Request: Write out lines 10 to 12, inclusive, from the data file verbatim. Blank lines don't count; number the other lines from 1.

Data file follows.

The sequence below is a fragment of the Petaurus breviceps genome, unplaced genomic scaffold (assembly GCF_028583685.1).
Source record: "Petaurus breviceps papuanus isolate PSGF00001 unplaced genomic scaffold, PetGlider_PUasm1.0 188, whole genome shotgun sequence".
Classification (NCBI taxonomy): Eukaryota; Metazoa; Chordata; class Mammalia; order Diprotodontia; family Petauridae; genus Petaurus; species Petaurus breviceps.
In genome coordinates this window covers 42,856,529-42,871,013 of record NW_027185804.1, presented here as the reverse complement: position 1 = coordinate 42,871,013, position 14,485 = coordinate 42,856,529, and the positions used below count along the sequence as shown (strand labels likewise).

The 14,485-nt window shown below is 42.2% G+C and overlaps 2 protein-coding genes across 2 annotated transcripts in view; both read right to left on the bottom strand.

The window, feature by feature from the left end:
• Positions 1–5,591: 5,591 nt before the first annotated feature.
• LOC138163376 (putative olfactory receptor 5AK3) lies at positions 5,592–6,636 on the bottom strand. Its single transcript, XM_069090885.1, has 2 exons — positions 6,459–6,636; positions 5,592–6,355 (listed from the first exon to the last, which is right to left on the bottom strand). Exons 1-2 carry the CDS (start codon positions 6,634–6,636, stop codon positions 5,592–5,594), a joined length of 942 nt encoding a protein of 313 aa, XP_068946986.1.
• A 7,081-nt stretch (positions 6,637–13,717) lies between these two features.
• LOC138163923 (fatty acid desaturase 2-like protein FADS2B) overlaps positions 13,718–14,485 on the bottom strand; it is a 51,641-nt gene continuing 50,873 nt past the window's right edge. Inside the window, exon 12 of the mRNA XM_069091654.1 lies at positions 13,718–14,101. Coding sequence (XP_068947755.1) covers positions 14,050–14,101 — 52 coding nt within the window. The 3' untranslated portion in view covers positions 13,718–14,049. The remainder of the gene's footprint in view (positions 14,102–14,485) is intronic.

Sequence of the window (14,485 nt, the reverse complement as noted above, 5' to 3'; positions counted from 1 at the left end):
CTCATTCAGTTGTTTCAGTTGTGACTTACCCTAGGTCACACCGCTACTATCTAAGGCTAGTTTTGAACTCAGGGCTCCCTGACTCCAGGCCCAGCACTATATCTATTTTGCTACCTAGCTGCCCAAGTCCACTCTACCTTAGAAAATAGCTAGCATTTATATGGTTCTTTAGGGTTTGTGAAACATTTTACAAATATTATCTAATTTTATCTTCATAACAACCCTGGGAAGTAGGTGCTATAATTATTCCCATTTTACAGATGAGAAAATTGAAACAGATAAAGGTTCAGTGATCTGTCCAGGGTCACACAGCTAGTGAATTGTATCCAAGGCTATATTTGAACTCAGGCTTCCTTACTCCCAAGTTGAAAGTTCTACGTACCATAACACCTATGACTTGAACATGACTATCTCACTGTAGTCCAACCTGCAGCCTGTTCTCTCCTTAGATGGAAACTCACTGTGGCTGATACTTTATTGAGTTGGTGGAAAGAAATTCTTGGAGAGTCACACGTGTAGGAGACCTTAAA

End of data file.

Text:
• LOC138163923 (fatty acid desaturase 2-like protein FADS2B) overlaps positions 13,718–14,485 on the bottom strand; it is a 51,641-nt gene continuing 50,873 nt past the window's right edge. Inside the window, exon 12 of the mRNA XM_069091654.1 lies at positions 13,718–14,101. Coding sequence (XP_068947755.1) covers positions 14,050–14,101 — 52 coding nt within the window. The 3' untranslated portion in view covers positions 13,718–14,049. The remainder of the gene's footprint in view (positions 14,102–14,485) is intronic.

Sequence of the window (14,485 nt, the reverse complement as noted above, 5' to 3'; positions counted from 1 at the left end):
CTCATTCAGTTGTTTCAGTTGTGACTTACCCTAGGTCACACCGCTACTATCTAAGGCTAGTTTTGAACTCAGGGCTCCCTGACTCCAGGCCCAGCACTATATCTATTTTGCTACCTAGCTGCCCAAGTCCACTCTACCTTAGAAAATAGCTAGCATTTATATGGTTCTTTAGGGTTTGTGAAACATTTTACAAATATTATCTAATTTTATCTTCATAACAACCCTGGGAAGTAGGTGCTATAATTATTCCCATTTTACAGATGAGAAAATTGAAACAGATAAAGGTTCAGTGATCTGTCCAGGGTCACACAGCTAGTGAATTGTATCCAAGGCTATATTTGAACTCAGGCTTCCTTACTCCCAAGTTGAAAGTTCTACGTACCATAACACCTATGACTTGAACATGACTATCTCACTGTAGTCCAACCTGCAGCCTGTTCTCTCCTTAGATGGAAACTCACTGTGGCTGATACTTTATTGAGTTGGTGGAAAGAAATTCTTGGAGAGTCACACGTGTAGGAGACCTTAAA